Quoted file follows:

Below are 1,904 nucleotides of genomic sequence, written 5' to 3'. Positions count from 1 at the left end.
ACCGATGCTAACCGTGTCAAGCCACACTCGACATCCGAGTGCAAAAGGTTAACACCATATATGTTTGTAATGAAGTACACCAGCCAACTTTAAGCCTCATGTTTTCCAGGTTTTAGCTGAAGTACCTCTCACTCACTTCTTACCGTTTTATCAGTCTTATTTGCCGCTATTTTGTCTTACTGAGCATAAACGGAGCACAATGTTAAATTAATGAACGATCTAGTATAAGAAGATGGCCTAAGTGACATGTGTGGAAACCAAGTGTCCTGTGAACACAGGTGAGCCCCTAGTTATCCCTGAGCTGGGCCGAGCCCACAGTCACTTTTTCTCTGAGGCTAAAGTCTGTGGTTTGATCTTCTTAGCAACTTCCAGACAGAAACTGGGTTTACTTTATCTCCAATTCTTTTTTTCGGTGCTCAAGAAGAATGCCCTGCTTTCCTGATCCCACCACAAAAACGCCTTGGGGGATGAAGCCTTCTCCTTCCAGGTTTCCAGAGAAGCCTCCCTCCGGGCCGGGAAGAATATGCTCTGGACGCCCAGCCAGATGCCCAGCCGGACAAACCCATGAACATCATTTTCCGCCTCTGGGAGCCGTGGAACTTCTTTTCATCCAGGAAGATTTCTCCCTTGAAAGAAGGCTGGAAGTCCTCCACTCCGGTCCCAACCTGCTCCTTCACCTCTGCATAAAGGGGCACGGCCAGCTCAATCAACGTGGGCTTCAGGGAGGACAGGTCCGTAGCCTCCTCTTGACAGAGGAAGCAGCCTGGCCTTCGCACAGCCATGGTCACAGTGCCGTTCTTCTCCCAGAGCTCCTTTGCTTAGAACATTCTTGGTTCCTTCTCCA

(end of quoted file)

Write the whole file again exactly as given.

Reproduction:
Below are 1,904 nucleotides of genomic sequence, written 5' to 3'. Positions count from 1 at the left end.
ACCGATGCTAACCGTGTCAAGCCACACTCGACATCCGAGTGCAAAAGGTTAACACCATATATGTTTGTAATGAAGTACACCAGCCAACTTTAAGCCTCATGTTTTCCAGGTTTTAGCTGAAGTACCTCTCACTCACTTCTTACCGTTTTATCAGTCTTATTTGCCGCTATTTTGTCTTACTGAGCATAAACGGAGCACAATGTTAAATTAATGAACGATCTAGTATAAGAAGATGGCCTAAGTGACATGTGTGGAAACCAAGTGTCCTGTGAACACAGGTGAGCCCCTAGTTATCCCTGAGCTGGGCCGAGCCCACAGTCACTTTTTCTCTGAGGCTAAAGTCTGTGGTTTGATCTTCTTAGCAACTTCCAGACAGAAACTGGGTTTACTTTATCTCCAATTCTTTTTTTCGGTGCTCAAGAAGAATGCCCTGCTTTCCTGATCCCACCACAAAAACGCCTTGGGGGATGAAGCCTTCTCCTTCCAGGTTTCCAGAGAAGCCTCCCTCCGGGCCGGGAAGAATATGCTCTGGACGCCCAGCCAGATGCCCAGCCGGACAAACCCATGAACATCATTTTCCGCCTCTGGGAGCCGTGGAACTTCTTTTCATCCAGGAAGATTTCTCCCTTGAAAGAAGGCTGGAAGTCCTCCACTCCGGTCCCAACCTGCTCCTTCACCTCTGCATAAAGGGGCACGGCCAGCTCAATCAACGTGGGCTTCAGGGAGGACAGGTCCGTAGCCTCCTCTTGACAGAGGAAGCAGCCTGGCCTTCGCACAGCCATGGTCACAGTGCCGTTCTTCTCCCAGAGCTCCTTTGCTTAGAACATTCTTGGTTCCTTCTCCA